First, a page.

Intravenous infiltration and extravasation instances are dreaded complications of IV therapy.
Intravenous Infiltration and Extravasation Cases
Infiltration is the accidental infusion of a non-vesicant solution into the tissue. An extravasation (pronounced ex-trav-a-sa shun) is an accidental infusion of a vesicant solution into the tissue. The vesicant is typically a caustic medication or a concentrated intravenous solution.
Early detection of infiltration or extravasation is certainly the responsibility of any medical professional who administers intravenous fluids.
For example, an anesthesiologist monitors an intravenous site during an operation, as do rescue squad members who start IVs and give fluids. Nurses monitor intravenous sites more than do any other professional.
You know as a legal nurse consultant that significant damages can result from an intravenous infiltration and extravasation. The analysis of these nursing malpractice cases often centers around the standard of care for preventing these outcomes. The analysis of liability is often not clear cut, in part because the standard of care may not be well delineated.
For example, consider the phrase often found in policies: (the nurse should provide) “frequent monitoring of an intravenous site.” What is the definition of frequent monitoring? A medical facility’s policy may not provide a specific time frame.
Many hospital policies state the site should only be checked once a shift. The definition of a shift may have changed from what used to be an 8-hour shift to a 12-hour shift.
What length shift does the hospital’s policy refer to? Does the nurse recognize that the frequency of site checks should increase if the patient is receiving a caustic medication? If the nurse administers potassium chloride for a four-hour infusion and only checks the site at the beginning and at the end of the infusion, the patient could sustain significant damage if the whole infusion went into the tissue.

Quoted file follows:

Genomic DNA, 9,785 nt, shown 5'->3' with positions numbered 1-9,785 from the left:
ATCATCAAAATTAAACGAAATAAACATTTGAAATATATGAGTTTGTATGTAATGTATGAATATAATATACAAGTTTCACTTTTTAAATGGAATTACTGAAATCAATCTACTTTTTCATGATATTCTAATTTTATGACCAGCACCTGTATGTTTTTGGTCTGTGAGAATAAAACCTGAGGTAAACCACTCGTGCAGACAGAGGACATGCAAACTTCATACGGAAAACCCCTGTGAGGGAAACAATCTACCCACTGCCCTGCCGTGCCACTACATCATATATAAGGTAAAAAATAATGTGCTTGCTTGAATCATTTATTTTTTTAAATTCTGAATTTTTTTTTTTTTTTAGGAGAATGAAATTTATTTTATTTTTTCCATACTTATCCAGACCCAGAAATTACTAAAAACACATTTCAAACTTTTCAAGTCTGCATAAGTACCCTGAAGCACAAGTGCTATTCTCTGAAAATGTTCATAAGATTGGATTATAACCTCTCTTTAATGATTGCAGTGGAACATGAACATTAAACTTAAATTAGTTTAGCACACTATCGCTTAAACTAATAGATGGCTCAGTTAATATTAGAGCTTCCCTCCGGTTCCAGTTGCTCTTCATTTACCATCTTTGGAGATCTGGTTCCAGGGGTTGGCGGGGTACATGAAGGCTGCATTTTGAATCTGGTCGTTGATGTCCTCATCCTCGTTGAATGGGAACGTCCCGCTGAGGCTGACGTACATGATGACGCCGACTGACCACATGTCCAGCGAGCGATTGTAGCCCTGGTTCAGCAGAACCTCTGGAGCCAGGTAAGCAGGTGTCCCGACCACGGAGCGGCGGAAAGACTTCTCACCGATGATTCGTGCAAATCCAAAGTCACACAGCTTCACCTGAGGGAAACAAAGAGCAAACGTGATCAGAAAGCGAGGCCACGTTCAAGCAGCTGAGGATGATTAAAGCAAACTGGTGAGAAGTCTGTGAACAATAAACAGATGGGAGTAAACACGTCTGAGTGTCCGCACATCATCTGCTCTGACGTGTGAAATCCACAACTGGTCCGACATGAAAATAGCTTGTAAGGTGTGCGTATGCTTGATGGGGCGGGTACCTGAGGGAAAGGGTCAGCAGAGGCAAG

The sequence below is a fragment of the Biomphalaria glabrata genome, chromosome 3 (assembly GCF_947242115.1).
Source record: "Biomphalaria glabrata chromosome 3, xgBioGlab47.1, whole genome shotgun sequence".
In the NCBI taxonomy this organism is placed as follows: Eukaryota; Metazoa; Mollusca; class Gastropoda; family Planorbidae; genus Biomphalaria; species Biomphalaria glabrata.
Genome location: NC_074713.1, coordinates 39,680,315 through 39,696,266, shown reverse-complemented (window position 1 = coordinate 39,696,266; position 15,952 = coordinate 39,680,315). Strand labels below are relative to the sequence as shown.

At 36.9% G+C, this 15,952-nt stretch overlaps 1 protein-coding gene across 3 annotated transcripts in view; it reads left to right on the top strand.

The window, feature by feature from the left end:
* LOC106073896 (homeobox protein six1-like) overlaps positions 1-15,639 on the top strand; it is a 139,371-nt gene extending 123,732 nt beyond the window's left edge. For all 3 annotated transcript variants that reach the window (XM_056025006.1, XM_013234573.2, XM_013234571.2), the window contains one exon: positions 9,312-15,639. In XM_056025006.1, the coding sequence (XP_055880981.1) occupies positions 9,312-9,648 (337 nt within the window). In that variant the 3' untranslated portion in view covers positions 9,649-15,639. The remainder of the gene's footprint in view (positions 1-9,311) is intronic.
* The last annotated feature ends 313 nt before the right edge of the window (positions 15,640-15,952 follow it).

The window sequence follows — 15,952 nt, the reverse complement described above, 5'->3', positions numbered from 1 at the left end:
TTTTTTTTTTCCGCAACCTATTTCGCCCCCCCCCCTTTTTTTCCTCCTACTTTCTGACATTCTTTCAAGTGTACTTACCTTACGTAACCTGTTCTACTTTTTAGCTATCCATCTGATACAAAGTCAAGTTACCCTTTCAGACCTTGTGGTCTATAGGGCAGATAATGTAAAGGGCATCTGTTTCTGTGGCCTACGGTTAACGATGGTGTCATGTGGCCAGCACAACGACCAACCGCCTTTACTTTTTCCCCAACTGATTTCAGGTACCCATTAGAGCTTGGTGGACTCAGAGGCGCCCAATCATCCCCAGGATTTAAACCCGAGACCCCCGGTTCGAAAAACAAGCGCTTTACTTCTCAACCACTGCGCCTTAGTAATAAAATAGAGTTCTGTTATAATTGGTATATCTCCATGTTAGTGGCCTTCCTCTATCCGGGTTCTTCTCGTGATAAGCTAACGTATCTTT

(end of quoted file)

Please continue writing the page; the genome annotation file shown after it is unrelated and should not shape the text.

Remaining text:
Assessment of an intravenous site is the responsibility of registered nurses. A hospital that reduces the number of registered nurses, which increases the number of patients the registered nurse is assigned to, contributes to the risks of infiltration and extravasation.
It is very difficult for the registered nurses to take care of a large number of patients. Even though it takes seconds to assess an intravenous site, a nurse may be tied up with responsibilities that interfere with site assessment.
A devastating injury can occur if an intravenous infiltration and extravasation is not detected for six to eight hours.
Early Signs of Intravenous Infiltration and ExtravasationPrevention of infiltration and extravasation depends on early detection of the same symptom: swelling. Picture the IV catheter or the plastic tube sitting in the vein. For infiltration or extravasation to occur, the needle must slip out of the vein. Now it’s punctured a hole in the vein and the medication is now going into the surrounding tissue.
Obviously the main thing the nursing staff will see is immediate swelling. The intravenous fluid will collect under the tissue and it will get bigger and bigger and bigger as the amount of fluid inside the tissue increases.
In addition to assessing for swelling, the nursing standard of care requires checking for coolness at the site. The nurse has to touch around the IV catheter to check the temperature of the skin around the IV site. If the IV fluid goes into tissue, the site will be cool to the touch because the IV fluids that were infusing are not body temperature. Therefore, the two main symptoms medical professionals should look for are swelling and coolness.
Both infiltration and extravasation begin with swelling and coolness. Suppose an attorney asks a defendant nurse, “How can you tell the difference between an infiltration and extravasation if you’re looking for only coolness and swelling?” The answer should be, “It depends on what the nurse is infusing. The nurse has to recognize whether the solution contains a vesicant (caustic medication) because that increases the risks. Early action may reduce the damages associated with infiltration and extravasation.
Patricia Iyer MSN RN LNCCC is president of The Pat Iyer Group. This material is extracted from Analyzing Falls, Pressure Sores and IV Therapy Cases